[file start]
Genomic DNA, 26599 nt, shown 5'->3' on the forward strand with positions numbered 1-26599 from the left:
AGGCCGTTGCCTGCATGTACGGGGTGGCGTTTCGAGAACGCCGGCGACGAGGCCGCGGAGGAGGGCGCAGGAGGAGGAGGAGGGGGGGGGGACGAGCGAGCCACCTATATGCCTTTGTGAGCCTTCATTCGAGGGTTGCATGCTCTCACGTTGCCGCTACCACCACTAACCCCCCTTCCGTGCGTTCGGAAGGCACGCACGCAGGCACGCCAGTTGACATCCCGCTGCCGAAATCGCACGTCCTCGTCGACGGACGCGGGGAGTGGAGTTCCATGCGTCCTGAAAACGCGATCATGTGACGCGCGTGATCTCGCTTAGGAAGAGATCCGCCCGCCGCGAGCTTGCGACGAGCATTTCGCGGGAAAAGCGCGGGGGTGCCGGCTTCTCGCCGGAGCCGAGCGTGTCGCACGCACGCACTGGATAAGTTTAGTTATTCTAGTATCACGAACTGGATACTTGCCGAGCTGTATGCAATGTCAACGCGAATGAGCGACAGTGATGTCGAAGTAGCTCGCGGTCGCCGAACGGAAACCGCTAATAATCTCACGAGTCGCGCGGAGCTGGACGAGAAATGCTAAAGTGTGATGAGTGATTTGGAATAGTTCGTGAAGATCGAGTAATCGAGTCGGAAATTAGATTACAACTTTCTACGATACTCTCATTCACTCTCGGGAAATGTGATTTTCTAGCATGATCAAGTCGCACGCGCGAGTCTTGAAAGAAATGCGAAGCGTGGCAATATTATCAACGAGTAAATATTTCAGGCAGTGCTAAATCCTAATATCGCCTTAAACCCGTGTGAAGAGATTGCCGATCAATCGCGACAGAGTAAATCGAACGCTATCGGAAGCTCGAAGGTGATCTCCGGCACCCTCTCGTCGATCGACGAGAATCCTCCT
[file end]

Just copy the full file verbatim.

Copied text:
Genomic DNA, 26599 nt, shown 5'->3' on the forward strand with positions numbered 1-26599 from the left:
AGGCCGTTGCCTGCATGTACGGGGTGGCGTTTCGAGAACGCCGGCGACGAGGCCGCGGAGGAGGGCGCAGGAGGAGGAGGAGGGGGGGGGGACGAGCGAGCCACCTATATGCCTTTGTGAGCCTTCATTCGAGGGTTGCATGCTCTCACGTTGCCGCTACCACCACTAACCCCCCTTCCGTGCGTTCGGAAGGCACGCACGCAGGCACGCCAGTTGACATCCCGCTGCCGAAATCGCACGTCCTCGTCGACGGACGCGGGGAGTGGAGTTCCATGCGTCCTGAAAACGCGATCATGTGACGCGCGTGATCTCGCTTAGGAAGAGATCCGCCCGCCGCGAGCTTGCGACGAGCATTTCGCGGGAAAAGCGCGGGGGTGCCGGCTTCTCGCCGGAGCCGAGCGTGTCGCACGCACGCACTGGATAAGTTTAGTTATTCTAGTATCACGAACTGGATACTTGCCGAGCTGTATGCAATGTCAACGCGAATGAGCGACAGTGATGTCGAAGTAGCTCGCGGTCGCCGAACGGAAACCGCTAATAATCTCACGAGTCGCGCGGAGCTGGACGAGAAATGCTAAAGTGTGATGAGTGATTTGGAATAGTTCGTGAAGATCGAGTAATCGAGTCGGAAATTAGATTACAACTTTCTACGATACTCTCATTCACTCTCGGGAAATGTGATTTTCTAGCATGATCAAGTCGCACGCGCGAGTCTTGAAAGAAATGCGAAGCGTGGCAATATTATCAACGAGTAAATATTTCAGGCAGTGCTAAATCCTAATATCGCCTTAAACCCGTGTGAAGAGATTGCCGATCAATCGCGACAGAGTAAATCGAACGCTATCGGAAGCTCGAAGGTGATCTCCGGCACCCTCTCGTCGATCGACGAGAATCCTCCT